You may not know that much about your sewer line – except that it works. But when it comes to speaking with your sewer line repair company, you’ll want to have a basic understanding of what needs to be fixed or replaced. Use the glossary terms to help you better understand the proposed work on your sewer line repair or sewer line replacement.
A type of pipe. Black and rigid, this plastic should only be used for a drain line.
Also known as: acrylonitrile butadiene styrene
An opening near a plumbing or electrical fixture that allows the contractor service the fixture.
A device that allows different kinds of pipes to be connected.
A cleanout is a capped pipe that is designed to allow access to the sewer lines. Homes may have one or more cleanouts, and some homes have none.
Also known as: clean-out
An easement allows someone who does not own the property in question to use that property in a limited way. For example, an easement may serve as a passage to a property.
A device that unites two pieces of pipe.
Drain, waste, and vent.
Refers to a piece of pipe that has two openings and changes the direction of the line.
Also known as: ell
Refers to the pipe’s slope, which would be required for drainage to occur adequately.
Also known as: flow
Refers to appliances that supply and/or dispose of water.
Also known as: sink, toilet, tub
In plumbing, refers to a paste that is applied when metal joints are soldered. The paste helps the joint resist rusting.
A sewer line where sewage moves as a result of pressure, instead of gravity.
A sewer where wastewater flows downstream – as a result of gravity.
Refers the inside diameter of a pipe. The inside diameter is the measurement used to size pipes.
Infiltration and inflow occurs when groundwater gets into the sewer system.
Also known as: infiltration and inflow
A technique used for sewer line replacement. A bursting head breaks up the old pipe and drags the new pipe into place behind the bursting head. It is an alternative to trenching.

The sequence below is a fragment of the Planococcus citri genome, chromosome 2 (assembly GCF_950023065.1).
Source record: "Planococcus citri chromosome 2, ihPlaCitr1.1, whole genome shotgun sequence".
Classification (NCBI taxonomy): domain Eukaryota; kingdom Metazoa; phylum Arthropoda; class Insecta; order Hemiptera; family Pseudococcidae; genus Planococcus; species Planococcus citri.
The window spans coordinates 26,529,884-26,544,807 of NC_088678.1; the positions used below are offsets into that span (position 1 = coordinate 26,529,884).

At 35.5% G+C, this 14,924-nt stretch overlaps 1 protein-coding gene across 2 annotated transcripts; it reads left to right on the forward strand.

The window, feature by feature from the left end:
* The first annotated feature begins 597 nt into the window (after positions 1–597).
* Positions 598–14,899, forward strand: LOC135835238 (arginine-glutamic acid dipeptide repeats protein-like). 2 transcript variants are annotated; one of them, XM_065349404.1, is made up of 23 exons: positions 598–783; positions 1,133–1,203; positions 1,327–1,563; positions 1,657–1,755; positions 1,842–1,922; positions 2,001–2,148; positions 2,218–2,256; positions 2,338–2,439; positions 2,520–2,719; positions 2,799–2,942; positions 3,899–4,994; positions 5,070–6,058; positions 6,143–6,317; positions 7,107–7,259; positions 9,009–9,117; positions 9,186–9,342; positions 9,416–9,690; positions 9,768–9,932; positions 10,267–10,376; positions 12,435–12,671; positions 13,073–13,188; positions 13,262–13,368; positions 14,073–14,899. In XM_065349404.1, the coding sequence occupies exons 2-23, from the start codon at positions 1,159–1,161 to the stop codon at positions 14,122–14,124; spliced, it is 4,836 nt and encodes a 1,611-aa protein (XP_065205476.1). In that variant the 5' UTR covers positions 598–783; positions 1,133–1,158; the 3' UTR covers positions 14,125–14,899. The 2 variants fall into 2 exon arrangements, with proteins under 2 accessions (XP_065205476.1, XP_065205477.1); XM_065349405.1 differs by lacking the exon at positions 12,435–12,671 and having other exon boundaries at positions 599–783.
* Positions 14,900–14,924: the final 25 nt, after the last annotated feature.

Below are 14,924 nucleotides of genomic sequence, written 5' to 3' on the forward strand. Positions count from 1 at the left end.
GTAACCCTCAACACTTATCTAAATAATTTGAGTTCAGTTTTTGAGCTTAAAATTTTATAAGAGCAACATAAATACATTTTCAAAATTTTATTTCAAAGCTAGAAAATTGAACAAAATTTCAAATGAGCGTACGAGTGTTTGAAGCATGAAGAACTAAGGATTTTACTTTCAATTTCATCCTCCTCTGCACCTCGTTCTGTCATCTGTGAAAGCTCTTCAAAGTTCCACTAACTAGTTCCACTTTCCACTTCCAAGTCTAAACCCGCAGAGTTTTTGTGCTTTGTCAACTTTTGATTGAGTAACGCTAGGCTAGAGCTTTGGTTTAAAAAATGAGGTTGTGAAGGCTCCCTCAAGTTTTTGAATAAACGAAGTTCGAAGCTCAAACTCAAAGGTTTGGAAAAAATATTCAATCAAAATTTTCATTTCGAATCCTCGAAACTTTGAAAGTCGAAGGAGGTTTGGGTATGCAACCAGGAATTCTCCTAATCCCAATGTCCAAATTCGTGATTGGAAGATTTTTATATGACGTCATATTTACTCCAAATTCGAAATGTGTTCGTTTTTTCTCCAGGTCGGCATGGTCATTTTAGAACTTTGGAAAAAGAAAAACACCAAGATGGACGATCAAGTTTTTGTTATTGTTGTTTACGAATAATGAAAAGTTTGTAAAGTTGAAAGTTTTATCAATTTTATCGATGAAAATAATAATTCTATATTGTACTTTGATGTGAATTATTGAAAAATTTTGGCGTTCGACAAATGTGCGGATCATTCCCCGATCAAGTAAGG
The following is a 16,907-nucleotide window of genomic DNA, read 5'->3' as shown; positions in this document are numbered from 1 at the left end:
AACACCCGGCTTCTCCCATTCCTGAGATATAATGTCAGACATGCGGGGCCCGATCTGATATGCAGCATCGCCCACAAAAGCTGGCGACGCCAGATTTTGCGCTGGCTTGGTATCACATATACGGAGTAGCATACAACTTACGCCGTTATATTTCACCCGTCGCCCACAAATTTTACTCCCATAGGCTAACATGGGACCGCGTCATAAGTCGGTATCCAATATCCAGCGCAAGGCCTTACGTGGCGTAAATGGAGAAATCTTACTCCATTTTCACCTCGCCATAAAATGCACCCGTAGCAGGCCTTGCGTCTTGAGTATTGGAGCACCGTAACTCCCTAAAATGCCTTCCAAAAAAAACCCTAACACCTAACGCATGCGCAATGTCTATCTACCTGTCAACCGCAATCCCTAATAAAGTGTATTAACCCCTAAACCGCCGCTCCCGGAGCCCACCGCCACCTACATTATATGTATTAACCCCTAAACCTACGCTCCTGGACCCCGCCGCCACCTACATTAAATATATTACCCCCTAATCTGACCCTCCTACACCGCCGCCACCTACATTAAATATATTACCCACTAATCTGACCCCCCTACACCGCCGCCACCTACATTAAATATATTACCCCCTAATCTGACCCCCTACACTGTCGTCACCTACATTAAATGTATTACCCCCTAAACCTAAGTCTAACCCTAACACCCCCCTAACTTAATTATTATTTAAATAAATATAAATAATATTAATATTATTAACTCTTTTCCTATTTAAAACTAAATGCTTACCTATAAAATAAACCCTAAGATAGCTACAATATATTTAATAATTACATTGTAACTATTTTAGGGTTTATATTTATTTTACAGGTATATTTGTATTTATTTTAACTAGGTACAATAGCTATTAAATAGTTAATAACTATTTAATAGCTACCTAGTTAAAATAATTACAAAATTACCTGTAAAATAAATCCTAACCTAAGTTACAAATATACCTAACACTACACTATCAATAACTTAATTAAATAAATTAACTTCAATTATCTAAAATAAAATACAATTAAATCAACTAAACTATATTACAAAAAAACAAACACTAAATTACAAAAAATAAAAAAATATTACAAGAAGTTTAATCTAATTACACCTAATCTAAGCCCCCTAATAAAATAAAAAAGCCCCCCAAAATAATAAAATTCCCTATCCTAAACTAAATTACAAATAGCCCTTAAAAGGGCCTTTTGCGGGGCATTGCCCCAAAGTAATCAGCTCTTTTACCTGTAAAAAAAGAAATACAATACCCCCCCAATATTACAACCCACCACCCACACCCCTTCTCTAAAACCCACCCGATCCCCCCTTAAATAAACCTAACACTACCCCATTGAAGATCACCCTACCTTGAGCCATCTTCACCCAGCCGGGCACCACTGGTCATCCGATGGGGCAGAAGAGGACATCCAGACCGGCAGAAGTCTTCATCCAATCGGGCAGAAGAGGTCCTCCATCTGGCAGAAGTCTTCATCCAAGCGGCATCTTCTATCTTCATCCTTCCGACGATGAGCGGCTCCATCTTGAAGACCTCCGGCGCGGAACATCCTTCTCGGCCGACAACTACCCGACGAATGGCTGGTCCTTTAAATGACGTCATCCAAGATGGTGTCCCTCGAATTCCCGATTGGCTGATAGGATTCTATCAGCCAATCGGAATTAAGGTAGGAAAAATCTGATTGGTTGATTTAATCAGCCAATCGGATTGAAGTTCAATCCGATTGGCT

Usually refers to digging up an old pipe and replacing the entire length of the pipe.
A point repair addresses a specific point of failure in a pipe. The damaged piece of the pipe is replaced with a piece of pipe of the same diameter.
Pump stations accept sewage from a specified part of the sewer system, then pump the water on to the next section of sewer or to the next pump station.
A type of plastic, white or cream, that forms rigid pipes used where pressure is not applied, for example in waste or venting systems.
Also known as: polyvinyl chloride
A riser is a set of pipes and fittings that is vertically assembled and sends water upwards.
In plumbing, the rough-in consists of putting the water supply lines and drain, as well as the waste and vent lines, in position so that they reach the fixture they are servicing.
The areas into which a city’s sewer system may be divided. Each service basin typically has its own pump station.
A setback is an area behind, or set back from, the property line.
The soil stack takes wastewater to the sewer line. The soil stack is the biggest vertical drain line that all branch waste lines connect to.
A stop-valve is a device that works with a single fixture, allowing the water to that fixture to be turned on and off without affecting the water supply to any other fixture.
In the drain line of a fixture, such as a toilet or tub, the trap is a curved section. It holds water to prevent sewer gases from going up the pipe and into the home.
A device with three pieces that joins two sections of pipe. The pipes can be disconnected without severing the pipe.
The vent stack is the upper part of the soil stack and allows gases and odors to escape. It is located above the highest fixture in place.
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A device, or fitting, that has three openings. It is used to make branch lines.